What You Should Know About MonkeyPox

By Joshua Lenchus, D.O.,
Interim Chief Medical Officer, Broward Health


The last thing a COVID-19-weary America wants to grapple with is another virus. With the arrival of monkeypox in the United States, our community should take comfort in knowing that this is a relatively rare disease that is familiar to scientists and health experts.

The Florida Department of Health and the Centers for Disease Control & Prevention (CDC) have taken immediate measures to identify, isolate and treat the patients. The health agencies are also conducting contact tracing.

Health experts who are tracing and studying the disease recently discovered that monkeypox has undergone mutations, and it may have been circulating for years. However, it’s too early to say how the mutations affect the virus’ severity or transmissibility.

Although monkeypox is significantly less infectious than COVID-19, it can impact people who have weakened immune systems because of a health condition or a medication that can suppress an immune response.

Monkeypox is not generally considered a sexually transmitted infection, however it can be passed on during sex.

Is It Monkeypox?

Monkeypox has an extended incubation period of up to three weeks. During this time, a person may be contagious and not know it, leading to the disease spreading undetected.

As monkeypox progresses in a person, the usual viral symptoms of fever, headache, muscle aches and exhaustion are joined by two more specific signs: Swollen lymph nodes and a rash that often begins on the face or in the mouth. This rash can be confused with herpes, syphilis or chicken pox.

Monkeypox can be transmitted through bodily fluids or broken skin, touching the rash or coming into contact with infected bedsheets or linens. Monkeypox is more likely to be transmitted through large droplets, such as those exhaled during speaking face-to-face, as opposed to prolonged aerosol transmission of COVID-19 where virus particles can hang in the air even after an infected person has left the room.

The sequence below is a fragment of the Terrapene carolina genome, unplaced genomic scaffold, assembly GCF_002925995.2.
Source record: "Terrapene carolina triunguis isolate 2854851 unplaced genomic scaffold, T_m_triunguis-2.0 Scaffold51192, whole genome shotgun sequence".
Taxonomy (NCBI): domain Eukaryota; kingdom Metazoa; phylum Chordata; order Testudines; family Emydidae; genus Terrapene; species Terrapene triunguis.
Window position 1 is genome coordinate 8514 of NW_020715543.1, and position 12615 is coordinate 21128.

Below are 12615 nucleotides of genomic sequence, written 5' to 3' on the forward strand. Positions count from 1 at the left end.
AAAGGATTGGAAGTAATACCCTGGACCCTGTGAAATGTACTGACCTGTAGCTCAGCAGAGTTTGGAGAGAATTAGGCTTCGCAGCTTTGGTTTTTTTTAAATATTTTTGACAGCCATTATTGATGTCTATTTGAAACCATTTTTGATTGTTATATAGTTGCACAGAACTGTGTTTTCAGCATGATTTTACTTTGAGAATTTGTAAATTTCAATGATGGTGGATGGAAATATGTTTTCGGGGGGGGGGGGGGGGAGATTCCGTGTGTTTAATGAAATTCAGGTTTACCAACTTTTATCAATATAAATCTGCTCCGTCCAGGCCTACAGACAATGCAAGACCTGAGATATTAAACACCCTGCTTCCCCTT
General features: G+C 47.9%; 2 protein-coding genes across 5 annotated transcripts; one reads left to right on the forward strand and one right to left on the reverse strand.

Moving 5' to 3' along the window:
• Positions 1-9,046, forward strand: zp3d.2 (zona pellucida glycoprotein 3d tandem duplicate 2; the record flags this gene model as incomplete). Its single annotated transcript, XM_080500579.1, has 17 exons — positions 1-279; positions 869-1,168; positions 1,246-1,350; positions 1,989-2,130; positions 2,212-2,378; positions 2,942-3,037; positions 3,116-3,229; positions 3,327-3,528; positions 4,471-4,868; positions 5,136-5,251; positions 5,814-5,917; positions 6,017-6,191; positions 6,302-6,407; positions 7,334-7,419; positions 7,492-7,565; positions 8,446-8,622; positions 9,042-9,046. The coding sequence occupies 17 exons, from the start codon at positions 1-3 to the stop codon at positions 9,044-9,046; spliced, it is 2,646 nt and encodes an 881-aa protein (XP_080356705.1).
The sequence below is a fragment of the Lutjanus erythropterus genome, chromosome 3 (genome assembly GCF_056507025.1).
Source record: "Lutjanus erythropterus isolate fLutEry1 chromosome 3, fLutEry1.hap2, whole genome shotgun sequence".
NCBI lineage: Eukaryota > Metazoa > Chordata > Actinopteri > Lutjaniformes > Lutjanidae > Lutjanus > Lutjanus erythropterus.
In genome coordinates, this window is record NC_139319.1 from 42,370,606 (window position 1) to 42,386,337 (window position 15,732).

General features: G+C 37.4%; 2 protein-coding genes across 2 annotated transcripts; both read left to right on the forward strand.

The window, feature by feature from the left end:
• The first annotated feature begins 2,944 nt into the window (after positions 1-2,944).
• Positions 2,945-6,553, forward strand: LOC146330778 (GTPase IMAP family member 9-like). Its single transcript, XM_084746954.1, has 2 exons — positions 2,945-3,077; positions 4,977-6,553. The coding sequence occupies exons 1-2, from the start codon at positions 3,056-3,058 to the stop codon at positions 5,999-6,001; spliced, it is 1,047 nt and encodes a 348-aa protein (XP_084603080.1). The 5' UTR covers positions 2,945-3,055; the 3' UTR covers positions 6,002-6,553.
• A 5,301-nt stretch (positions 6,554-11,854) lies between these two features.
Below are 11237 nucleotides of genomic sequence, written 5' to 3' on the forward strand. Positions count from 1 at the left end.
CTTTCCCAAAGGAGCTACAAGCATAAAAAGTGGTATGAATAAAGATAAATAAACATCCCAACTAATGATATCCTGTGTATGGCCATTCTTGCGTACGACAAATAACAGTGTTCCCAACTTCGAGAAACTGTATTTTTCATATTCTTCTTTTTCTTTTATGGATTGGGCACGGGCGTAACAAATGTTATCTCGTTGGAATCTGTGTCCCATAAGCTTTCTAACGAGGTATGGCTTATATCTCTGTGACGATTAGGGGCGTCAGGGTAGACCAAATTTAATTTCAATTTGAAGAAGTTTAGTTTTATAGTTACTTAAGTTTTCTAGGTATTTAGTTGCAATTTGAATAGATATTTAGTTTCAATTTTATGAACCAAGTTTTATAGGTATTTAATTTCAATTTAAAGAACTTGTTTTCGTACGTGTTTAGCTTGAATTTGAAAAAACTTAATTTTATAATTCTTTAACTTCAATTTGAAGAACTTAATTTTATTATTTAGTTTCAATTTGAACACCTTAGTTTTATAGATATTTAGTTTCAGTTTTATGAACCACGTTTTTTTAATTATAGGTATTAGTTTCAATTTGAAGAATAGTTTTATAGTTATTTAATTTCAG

If you suspect you or a loved one has contracted monkeypox, take immediate steps to isolate yourself and consult with a physician. To protect others, use infection prevention protocols such as hand washing, personal protective equipment like face masks. Avoid direct contact with the person suspected to have monkeypox and any items they have handled, such as bedding or clothing.

What About a Vaccine?

Currently, the federal government keeps a supply of a new type of smallpox vaccination on hand in case of an outbreak. This vaccine, known as Imvamune or Imvanex, has been approved by the U.S. Food and Drug Administration for the prevention of both smallpox and monkeypox in adults over 18 years of age. However, at this point, because the incidence rate is so low, there is no need to receive this vaccine. Should monkeypox begin to spread beyond its current levels, an organized vaccine and booster program could be made available.

Be Alert but Not Alarmed

Here in the U.S., we have a far greater chance of contracting COVID-19 than monkeypox. Due to the monkeypox mutations, additional cases are likely to occur, it’s important to stay informed but not alarmed about this disease. Keep your distance from someone who has monkeypox or is exhibiting symptoms. If you suspect you may have monkeypox, the best thing to do is isolate and call your physician to find out the next steps.

Joshua Lenchus, D.O., is the Interim Chief Medical Officer at Broward Health.